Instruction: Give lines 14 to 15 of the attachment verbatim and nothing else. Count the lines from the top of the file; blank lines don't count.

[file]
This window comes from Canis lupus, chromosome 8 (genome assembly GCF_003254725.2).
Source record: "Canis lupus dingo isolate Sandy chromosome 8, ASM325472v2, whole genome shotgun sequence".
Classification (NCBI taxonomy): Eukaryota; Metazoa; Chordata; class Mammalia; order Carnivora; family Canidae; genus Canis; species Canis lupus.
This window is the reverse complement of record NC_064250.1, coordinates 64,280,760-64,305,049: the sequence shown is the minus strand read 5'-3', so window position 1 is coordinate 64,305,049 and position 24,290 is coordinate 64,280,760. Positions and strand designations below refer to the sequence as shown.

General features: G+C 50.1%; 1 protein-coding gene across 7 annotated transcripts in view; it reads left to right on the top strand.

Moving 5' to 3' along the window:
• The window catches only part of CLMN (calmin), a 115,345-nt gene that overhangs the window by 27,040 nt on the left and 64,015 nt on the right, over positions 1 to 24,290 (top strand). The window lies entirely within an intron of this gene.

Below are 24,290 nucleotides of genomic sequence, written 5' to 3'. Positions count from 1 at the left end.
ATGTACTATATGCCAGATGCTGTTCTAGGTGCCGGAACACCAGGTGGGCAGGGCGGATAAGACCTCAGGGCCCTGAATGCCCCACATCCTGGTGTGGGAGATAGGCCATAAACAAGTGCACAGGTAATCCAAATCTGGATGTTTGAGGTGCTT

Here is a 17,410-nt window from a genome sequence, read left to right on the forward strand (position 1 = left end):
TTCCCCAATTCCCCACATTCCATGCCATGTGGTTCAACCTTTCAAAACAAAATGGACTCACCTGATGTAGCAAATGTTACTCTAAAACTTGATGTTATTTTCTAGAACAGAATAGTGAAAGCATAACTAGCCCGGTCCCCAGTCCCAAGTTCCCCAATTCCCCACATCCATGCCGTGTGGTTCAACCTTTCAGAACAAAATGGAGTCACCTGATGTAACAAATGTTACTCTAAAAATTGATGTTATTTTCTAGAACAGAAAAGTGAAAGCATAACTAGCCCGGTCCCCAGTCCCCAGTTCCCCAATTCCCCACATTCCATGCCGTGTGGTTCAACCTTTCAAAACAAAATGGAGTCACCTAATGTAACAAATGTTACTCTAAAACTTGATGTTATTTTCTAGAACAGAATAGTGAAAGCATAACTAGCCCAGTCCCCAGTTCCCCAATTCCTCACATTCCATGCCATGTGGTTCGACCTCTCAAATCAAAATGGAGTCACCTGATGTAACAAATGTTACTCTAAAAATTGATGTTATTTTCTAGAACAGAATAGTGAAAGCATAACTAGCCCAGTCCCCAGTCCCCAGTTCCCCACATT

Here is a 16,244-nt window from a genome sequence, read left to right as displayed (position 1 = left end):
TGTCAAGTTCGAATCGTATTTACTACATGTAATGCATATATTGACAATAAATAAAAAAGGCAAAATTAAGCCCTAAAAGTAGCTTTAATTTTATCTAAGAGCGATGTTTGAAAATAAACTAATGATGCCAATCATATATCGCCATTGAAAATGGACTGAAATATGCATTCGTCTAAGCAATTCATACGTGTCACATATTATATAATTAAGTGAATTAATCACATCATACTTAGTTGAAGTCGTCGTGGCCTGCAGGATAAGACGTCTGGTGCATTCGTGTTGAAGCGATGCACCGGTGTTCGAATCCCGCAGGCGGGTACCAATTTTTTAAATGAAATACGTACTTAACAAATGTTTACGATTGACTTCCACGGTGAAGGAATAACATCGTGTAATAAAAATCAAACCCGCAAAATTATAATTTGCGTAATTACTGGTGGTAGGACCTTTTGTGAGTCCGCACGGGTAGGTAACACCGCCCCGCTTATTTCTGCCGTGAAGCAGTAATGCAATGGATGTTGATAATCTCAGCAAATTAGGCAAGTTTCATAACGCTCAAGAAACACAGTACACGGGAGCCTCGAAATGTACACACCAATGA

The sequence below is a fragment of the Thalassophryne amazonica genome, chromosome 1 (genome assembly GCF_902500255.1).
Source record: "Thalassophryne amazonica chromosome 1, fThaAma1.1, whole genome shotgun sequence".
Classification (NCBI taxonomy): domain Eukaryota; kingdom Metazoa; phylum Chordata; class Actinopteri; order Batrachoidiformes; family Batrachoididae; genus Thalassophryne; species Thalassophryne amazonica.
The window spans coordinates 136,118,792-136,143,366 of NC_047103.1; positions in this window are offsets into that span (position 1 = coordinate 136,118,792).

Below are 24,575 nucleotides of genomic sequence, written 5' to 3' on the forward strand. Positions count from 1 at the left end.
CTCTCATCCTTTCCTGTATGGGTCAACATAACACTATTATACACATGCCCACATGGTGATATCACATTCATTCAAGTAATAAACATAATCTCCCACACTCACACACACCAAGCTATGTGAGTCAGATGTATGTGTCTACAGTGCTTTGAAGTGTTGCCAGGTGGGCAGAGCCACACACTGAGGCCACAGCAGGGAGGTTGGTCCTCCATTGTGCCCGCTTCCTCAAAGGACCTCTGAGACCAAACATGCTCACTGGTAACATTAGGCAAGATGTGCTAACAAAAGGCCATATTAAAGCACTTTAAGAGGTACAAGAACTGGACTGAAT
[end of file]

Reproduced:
The sequence below is a fragment of the Thalassophryne amazonica genome, chromosome 1 (genome assembly GCF_902500255.1).
Source record: "Thalassophryne amazonica chromosome 1, fThaAma1.1, whole genome shotgun sequence".